2018 Andrew Britton Fellowship

The Consortium for Guitar Research invites applications from guitar researchers at an early stage of their work for a Fellowship in memory of Dr. Andrew Britton. The Fellowship covers accommodation and meals during the three-day colloquium of the Consortium at Sidney Sussex College, The University of Cambridge, to be held from Saturday 24 March to Monday 26 March 2018. Because membership of the Consortium is by invitation only this award provides a unique opportunity to share ideas with a group of acknowledged experts in the field.

Although there is no age limit, the applicant for the Andrew Britton Fellowship must be deemed to be at a relatively early stage of their work. During the conference, the recipient is expected to give a 30 minute paper or other account of their current research.

Applicants are invited to submit their CV and a 400 word (maximum) statement describing their latest research and why this award would be useful to them. The application must be sent via email, in a Word or PDF document, to Professor Christopher Page (chp1000@cam.ac.uk) by Wednesday 1 November 2017.

The chosen candidate will be notified by Friday 1 December 2017 and is required to accept the place by Tuesday 12 December 2017. The Consortium reserves the right not to appoint to the Fellowship if they deem no applicant suitable. The successful candidate will fund their own travel and must ensure any necessary visas are in place.

Dr Andrew Britton was a Founding Member of the Consortium. His PhD thesis The guitar in the romantic period: its musical and social development, with special reference to Bristol and Bath is a benchmark to all new scholars and is available online on the British Library Ethos site.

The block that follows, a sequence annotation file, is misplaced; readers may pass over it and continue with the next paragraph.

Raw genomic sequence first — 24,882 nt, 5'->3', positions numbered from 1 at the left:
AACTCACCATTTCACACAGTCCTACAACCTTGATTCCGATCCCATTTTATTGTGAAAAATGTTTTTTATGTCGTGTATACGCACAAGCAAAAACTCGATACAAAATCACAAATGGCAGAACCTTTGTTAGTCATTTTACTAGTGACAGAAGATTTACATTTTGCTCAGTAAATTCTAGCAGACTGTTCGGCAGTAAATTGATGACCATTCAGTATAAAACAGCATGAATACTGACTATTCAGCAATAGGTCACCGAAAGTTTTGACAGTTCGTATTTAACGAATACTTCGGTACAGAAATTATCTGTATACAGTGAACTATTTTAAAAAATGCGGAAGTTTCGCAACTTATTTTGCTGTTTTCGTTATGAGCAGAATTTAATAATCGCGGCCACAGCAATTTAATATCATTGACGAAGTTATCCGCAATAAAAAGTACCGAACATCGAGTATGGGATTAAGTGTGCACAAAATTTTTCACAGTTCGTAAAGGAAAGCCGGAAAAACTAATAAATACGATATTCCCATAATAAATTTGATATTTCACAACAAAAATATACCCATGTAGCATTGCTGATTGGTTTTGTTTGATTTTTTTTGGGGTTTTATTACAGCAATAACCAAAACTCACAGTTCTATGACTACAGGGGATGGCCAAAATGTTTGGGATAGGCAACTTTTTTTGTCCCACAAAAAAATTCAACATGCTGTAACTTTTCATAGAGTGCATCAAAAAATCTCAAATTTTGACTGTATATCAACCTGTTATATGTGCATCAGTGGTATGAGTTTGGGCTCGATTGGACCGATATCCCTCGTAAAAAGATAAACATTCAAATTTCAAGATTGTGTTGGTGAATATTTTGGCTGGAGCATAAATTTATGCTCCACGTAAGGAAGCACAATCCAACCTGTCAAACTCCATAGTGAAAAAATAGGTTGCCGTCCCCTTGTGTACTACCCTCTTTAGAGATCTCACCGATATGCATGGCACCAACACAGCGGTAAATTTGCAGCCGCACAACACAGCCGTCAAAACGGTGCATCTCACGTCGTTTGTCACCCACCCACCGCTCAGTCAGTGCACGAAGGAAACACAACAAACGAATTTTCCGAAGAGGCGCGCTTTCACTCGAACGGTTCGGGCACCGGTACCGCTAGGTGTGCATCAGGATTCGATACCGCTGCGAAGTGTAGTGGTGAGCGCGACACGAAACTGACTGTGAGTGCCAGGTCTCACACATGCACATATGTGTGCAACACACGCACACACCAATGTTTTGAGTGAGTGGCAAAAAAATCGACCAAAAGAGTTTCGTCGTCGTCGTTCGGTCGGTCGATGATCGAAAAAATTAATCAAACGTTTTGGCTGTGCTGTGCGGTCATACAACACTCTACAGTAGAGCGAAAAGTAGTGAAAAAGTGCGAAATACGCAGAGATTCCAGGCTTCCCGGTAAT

A newly discovered 19th century guitarist: Mariano de Castro (c. 1800-1856)

In a new article, Erik Stenstadvold reconstructs the biography of a musician of Spanish-French background whose name and existence have hitherto been unknown, the guitarist and singer Mariano Castro de Gistau (c. 1800–1856). He arrived in Britain around 1829, during the relatively brief period when the guitar was widely fashionable there. The article discusses the factors that created this fashion as well as some of the principal forces that would soon challenge the instrument’s position and complicate the life of musicians like Castro (such as the rise of a canonical repertoire performed in concert halls built ever larger). Castro remained in the British Isles until his death in 1856, with a career unfolding mainly in provincial centres like Edinburgh, Dublin, Aberdeen and Cheltenham. Contemporary reviews show that he was a highly respected musician who appeared in concerts both as a guitarist and singer, often accentuating his Spanish background in the choice of repertoire. In addition to giving singing and guitar lessons, he was teaching the French language (increasingly so in later years when the guitar had lost much of its status) and after 1845 he was also engaged as a teacher in various private schools and academies.

Erik Stenstadvold, ‘Mariano Castro de Gistau (d 1856) and the Vogue for the Spanish Guitar in Nineteenth-Century Britain’,  Nineteenth-Century Music Review, 2017, 1–21.